What a right thinking believer refers to "his righteousness" is not actually his own righteousness, but the righteousness of Christ that is his through his having been crucified with Christ, having died with Christ, and most importantly, having been raised with Christ. He is a recipient of Christ's righteousness - the same righteousness from which Christ's own acts of obedience flowed, becomes the well from which the believer's acts of righteousness flow. The believer does not merely have Christ's righteousness put to my account for the sake of a justified standing before God - but the believer has access to the Christ's own righteousness through so strong a union that even death was not able to break it. For the believer became a partaker of Christ's own righteousness through faith, and more than having this same righteousness accounted to him, the believer has this righteousness through the union described in Romans six as a baptism into Christ, a union whereby we received the life and righteousness of Christ directly (in the person of the Holy Spirit) who then indwells us and moves us to act in accord with His own righteousness.
I want to be clear about what that means. It means that I am not personally righteous apart from the righteousness of Christ. Succinctly stated: I am not righteous at all (in and of myself), nor do I (or can I) become righteous by engaging in the doing works that are themselves considered righteous. That may confuse some people, but it is true never-the-less. Doing something righteous does not impart righteousness to us.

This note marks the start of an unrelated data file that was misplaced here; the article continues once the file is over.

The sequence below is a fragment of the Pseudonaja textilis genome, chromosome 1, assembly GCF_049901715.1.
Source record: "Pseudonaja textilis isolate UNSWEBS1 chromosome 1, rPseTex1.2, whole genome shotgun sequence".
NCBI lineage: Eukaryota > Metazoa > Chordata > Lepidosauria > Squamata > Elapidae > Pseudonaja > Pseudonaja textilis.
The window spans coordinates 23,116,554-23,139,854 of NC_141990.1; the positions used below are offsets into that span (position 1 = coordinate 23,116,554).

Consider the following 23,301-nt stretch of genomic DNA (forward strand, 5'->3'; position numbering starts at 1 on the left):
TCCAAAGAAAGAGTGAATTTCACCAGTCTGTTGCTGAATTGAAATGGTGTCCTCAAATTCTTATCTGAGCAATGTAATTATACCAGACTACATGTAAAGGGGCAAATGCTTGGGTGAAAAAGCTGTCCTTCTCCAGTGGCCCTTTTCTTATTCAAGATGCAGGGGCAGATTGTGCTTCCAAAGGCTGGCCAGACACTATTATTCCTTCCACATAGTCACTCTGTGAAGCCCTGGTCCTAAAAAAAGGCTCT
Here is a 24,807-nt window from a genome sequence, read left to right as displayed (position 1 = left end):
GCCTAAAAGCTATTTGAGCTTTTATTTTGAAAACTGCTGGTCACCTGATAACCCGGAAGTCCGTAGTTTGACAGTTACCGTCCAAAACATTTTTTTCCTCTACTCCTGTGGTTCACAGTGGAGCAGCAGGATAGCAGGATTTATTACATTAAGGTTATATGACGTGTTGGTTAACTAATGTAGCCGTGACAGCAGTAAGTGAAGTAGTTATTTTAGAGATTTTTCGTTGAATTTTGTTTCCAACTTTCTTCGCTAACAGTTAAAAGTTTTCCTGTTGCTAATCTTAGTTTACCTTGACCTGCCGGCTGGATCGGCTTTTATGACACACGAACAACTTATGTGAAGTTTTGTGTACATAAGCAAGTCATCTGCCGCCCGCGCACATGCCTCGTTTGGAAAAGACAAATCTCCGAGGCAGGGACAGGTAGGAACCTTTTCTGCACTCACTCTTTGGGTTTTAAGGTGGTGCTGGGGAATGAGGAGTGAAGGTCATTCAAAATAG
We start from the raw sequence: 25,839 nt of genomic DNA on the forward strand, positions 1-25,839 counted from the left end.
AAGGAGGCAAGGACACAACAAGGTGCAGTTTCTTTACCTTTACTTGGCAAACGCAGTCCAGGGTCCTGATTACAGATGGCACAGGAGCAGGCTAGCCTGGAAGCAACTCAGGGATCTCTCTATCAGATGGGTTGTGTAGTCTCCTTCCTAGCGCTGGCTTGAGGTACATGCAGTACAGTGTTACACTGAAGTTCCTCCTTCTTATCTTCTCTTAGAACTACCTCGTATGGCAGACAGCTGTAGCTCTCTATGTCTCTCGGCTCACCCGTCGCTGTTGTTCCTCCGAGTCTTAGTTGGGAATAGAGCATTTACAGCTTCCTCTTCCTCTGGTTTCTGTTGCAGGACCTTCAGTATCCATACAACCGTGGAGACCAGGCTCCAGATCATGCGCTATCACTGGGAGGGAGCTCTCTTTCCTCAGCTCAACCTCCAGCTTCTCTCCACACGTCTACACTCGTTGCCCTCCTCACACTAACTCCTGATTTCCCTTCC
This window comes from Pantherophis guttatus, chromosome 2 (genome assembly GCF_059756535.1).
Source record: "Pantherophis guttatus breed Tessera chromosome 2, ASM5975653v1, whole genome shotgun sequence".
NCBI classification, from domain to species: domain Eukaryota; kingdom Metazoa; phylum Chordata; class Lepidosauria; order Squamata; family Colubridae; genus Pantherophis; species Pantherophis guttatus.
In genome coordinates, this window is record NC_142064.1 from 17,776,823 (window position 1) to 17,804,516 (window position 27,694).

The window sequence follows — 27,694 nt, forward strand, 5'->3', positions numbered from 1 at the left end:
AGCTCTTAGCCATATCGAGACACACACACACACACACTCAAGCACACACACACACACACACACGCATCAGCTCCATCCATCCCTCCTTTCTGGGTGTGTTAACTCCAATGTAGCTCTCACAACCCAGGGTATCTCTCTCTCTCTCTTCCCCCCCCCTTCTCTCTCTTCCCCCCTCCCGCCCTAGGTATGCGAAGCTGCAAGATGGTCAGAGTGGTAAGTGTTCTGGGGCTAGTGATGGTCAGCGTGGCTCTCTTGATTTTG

Here then is the doctrine of righteousness: I am a partaker of Christ's own eternal righteousness, and this by faith, and not by any works of righteousness that I might do. If a work I do is a genuinely righteous work, the work itself does not imbue me with righteousness, nor does the righteous deed flow from my own personal righteousness - but the work flows from Christ who is in me through the indwelling Holy Spirit, and it flows from His righteousness that I have become both [a] a recipient of, and [b] am a vehicle for.
While this is an entirely true accounting of the nature of truly righteous deeds (and when I say "truly righteous" deeds I mean those deeds that flow from Christ's own righteousness and not from any inherent personal righteousness that I might imagine myself to possess.), yet it does not account for those acts that we or anyone else might do, as a personal act of charity or goodness.